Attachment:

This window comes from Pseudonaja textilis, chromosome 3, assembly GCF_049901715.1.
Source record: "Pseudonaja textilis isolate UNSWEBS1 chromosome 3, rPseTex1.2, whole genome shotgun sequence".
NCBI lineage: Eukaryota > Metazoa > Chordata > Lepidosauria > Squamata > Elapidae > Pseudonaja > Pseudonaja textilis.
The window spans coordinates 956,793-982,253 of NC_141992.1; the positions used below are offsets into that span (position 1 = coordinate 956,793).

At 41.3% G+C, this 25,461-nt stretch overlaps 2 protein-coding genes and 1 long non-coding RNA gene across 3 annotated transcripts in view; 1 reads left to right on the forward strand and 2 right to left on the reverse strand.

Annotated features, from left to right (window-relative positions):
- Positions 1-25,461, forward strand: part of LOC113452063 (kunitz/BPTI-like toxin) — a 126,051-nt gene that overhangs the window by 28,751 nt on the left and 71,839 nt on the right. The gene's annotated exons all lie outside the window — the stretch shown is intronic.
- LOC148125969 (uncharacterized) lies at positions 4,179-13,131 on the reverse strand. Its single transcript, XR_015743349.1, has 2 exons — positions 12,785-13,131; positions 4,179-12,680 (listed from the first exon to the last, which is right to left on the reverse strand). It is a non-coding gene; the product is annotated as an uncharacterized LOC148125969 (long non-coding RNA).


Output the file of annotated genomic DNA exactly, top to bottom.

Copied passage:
This window comes from Pseudonaja textilis, chromosome 3, assembly GCF_049901715.1.
Source record: "Pseudonaja textilis isolate UNSWEBS1 chromosome 3, rPseTex1.2, whole genome shotgun sequence".
NCBI lineage: Eukaryota > Metazoa > Chordata > Lepidosauria > Squamata > Elapidae > Pseudonaja > Pseudonaja textilis.
The window spans coordinates 956,793-982,253 of NC_141992.1; the positions used below are offsets into that span (position 1 = coordinate 956,793).

At 41.3% G+C, this 25,461-nt stretch overlaps 2 protein-coding genes and 1 long non-coding RNA gene across 3 annotated transcripts in view; 1 reads left to right on the forward strand and 2 right to left on the reverse strand.

Annotated features, from left to right (window-relative positions):
- Positions 1-25,461, forward strand: part of LOC113452063 (kunitz/BPTI-like toxin) — a 126,051-nt gene that overhangs the window by 28,751 nt on the left and 71,839 nt on the right. The gene's annotated exons all lie outside the window — the stretch shown is intronic.
- LOC148125969 (uncharacterized) lies at positions 4,179-13,131 on the reverse strand. Its single transcript, XR_015743349.1, has 2 exons — positions 12,785-13,131; positions 4,179-12,680 (listed from the first exon to the last, which is right to left on the reverse strand). It is a non-coding gene; the product is annotated as an uncharacterized LOC148125969 (long non-coding RNA).